Shane MacDoanld's Portfolio.pdf


Preview of PDF document shane-macdoanld-s-portfolio.pdf

Page 1 23432

Text preview


2

The Chronicle



January 21, 2014

Campus

Shane MacDonald

#LETSGETWEIRD: Ubiquitous Synergy Seekers, Ash Boo-Schultz (left) and Human Kebab (Right) headlined Durham College and UOIT’s
Winter Fest 2014 at E.P. Taylor’s with openers: The Beaches and The Honey Runners.

‘This Is The Best’ Winter Fest

Shane MacDonald
The Chronicle

Ubiquitous Synergy Seekers
Ash Boo-Schultz (Ashley Buchholz) and the Human Kebab
(Jason Parsons) took the stage
to uproarious cheers and an
amped crowd for Winterfest
2014 at E.P. Taylor’s.
When they weren’t playing
their hit songs from their upcoming album Advanced Basics such as This Is The Best
and Ying Yang, they were getting crazy on stage and jumping
into the crowd.
The crowd chanted “USS,
USS, USS” after each song.
They played songs from each
of their albums, from Welding
the C:/ to Approved, and even
threw in some covers of Outkast’s Hey Ya and Miley Cyrus’s
Party in the USA altered to Party in the USS.
Back in 2007 USS got their

break when the Toronto radio
station, 102.1 the Edge, started playing their single Hollow
Point Sniper Hyperbole and
haven’t looked back since.
The band’s previous manager handed former Edge DJ
Barry Taylor their EP Welding
the C:/ and he liked it so much
he brought it to the rest of the
station’s attention.
“They unanimously decided
that they were going to take
ownership of us as a band and
they help introduce USS to the
world,” said Kebab.
The
unique
and
inimitable
sound
of
USS is the result of two crazy
guys continuously influencing
and inspiring each other. Ash,
the acoustic guitar player, and
Kebab, the DJ, found a sound
heard nowhere else and their
roles today in the band were reversed when they first met.
“I had always been a camp-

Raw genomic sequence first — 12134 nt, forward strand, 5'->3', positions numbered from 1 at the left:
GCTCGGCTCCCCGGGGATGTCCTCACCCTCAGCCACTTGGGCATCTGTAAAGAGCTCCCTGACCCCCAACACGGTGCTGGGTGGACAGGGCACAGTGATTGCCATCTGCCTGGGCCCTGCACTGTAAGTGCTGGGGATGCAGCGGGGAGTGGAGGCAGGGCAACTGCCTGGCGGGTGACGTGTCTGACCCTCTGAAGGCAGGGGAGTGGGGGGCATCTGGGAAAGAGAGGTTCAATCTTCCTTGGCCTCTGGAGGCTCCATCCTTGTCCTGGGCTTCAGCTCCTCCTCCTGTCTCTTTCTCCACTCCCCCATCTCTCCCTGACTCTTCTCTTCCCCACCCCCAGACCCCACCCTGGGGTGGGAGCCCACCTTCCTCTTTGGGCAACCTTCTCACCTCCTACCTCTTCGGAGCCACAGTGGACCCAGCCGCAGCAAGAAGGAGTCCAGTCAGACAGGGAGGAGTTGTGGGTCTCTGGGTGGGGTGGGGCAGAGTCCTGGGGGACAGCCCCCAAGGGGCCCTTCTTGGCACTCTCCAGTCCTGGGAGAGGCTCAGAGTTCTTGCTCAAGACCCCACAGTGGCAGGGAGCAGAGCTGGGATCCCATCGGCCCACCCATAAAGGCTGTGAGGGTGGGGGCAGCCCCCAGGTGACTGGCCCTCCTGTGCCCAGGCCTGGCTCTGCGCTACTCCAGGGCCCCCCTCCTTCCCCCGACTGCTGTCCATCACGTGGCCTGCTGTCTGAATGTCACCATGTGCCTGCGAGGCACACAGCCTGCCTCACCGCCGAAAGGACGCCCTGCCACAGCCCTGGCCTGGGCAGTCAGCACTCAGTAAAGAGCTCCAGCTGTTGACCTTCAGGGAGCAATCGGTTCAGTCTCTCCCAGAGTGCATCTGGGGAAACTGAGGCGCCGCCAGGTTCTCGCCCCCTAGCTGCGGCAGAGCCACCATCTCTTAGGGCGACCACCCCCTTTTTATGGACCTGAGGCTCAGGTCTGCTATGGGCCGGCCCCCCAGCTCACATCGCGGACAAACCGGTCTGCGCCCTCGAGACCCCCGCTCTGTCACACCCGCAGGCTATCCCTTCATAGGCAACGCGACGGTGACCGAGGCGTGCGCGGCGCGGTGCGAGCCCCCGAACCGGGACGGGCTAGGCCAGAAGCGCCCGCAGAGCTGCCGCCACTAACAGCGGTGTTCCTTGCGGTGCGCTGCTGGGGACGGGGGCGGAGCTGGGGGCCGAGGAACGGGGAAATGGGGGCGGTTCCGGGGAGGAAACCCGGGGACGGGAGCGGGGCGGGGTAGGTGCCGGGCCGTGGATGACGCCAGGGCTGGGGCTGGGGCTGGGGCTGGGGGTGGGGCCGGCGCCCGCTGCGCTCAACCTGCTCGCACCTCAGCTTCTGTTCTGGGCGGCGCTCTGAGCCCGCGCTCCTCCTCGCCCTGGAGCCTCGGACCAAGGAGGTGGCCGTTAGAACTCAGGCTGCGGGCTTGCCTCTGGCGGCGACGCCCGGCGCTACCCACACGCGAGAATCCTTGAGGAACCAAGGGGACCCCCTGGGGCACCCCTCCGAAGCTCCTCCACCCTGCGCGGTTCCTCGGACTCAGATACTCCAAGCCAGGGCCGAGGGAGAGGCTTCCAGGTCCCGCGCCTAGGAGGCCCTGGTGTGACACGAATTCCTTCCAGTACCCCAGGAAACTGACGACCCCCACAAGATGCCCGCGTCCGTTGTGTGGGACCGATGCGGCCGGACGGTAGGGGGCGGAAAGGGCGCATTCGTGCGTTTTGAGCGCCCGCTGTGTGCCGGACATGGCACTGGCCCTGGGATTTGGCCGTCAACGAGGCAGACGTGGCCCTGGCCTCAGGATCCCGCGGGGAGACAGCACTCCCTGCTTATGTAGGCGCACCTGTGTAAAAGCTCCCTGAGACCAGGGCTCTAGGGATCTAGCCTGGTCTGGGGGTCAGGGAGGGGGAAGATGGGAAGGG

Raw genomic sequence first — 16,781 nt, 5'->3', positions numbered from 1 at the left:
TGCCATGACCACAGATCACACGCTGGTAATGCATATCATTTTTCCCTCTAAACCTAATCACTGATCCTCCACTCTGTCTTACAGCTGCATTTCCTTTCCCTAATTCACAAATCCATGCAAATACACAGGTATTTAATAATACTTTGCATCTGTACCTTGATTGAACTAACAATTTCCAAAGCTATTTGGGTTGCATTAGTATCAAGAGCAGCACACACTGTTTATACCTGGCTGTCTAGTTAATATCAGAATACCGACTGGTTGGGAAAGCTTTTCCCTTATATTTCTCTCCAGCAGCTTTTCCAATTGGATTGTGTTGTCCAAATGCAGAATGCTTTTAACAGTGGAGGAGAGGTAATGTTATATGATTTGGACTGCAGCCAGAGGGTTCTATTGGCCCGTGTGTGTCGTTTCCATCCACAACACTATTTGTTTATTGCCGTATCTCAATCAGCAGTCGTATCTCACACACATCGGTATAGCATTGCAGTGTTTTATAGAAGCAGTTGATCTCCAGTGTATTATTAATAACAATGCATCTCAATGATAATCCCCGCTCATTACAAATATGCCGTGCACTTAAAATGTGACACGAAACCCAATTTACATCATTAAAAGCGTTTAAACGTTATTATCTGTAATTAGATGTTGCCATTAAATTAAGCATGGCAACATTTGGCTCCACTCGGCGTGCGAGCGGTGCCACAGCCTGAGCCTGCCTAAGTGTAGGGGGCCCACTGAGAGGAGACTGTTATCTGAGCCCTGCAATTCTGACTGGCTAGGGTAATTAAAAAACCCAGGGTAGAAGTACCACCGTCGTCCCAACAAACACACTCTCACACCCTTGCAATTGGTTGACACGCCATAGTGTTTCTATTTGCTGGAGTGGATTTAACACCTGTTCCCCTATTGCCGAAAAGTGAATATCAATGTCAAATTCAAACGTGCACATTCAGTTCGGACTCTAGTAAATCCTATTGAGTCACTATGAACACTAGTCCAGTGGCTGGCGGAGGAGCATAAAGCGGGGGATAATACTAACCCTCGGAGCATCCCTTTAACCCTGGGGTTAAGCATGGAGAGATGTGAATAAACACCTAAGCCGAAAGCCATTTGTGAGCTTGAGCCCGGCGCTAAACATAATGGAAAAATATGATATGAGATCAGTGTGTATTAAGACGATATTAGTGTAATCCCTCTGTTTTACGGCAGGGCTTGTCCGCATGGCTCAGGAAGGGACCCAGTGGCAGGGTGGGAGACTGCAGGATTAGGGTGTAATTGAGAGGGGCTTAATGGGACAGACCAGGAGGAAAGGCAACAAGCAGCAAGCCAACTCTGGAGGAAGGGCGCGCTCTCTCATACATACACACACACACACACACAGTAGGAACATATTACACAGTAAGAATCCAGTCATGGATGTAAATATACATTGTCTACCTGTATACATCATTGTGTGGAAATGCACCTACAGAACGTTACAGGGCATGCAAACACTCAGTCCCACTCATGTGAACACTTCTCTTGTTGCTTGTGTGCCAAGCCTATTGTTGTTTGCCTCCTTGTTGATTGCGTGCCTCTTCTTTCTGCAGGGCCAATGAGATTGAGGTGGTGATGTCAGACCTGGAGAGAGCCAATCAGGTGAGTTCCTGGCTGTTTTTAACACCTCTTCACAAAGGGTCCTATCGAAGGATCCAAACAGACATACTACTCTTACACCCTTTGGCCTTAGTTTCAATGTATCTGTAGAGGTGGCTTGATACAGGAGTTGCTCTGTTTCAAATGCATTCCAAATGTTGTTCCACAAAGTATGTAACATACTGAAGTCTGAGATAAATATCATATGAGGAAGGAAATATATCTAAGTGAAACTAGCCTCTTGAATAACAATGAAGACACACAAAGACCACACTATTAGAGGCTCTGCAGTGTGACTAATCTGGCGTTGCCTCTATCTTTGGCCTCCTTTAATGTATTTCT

fire acoustic guitar kind of guy
and then the first time I heard
drum and bass music, jungle
music, it just changed me forever. I wanted to hear Nirvana
Unplugged at a rave,” said Ash
who was the bigger electronic
music fan of the two at the
band’s inception.
“Jay actually came from a
very healthy diet of mid-’90s
hip hop, which is the golden
era of rap music so he really
got me into that side of things
which then affected my music
production, say with our song
Laces Out for example. It really was amazing because now
it boomeranged because my
introducing Jay into electronic
music, whereas now he has become more of an encyclopedia
of electronic music which is
influencing back on me. He’s
gone even deeper than I’ve ever
(gone),” said Ash
The band recently embarked

Short notice blamed
for U Pass increases

Continued from page 1

According to Vincent Patterson, DRT’s general manager,
tight deadlines were the reason for the short notice on that
vote. He went on to defend the
increase by comparing the cost
of the U Pass to the $346 high
school students pay for a fourmonth period.
“It’s a great deal but there’s
an element of fairness there
that needs to be addressed,”
said Patterson. “I look at it from
the cost of providing transit to
all customers in the region and
the relative share of revenue
provided by each segment. We

need to be mindful of the contribution each makes.”
Prior to the council vote
representatives from Durham
College and UOIT offered no
criticisms of the increase. John
MacMillan, UOIT’s communication and marketing director,
said the increase to the U-Pass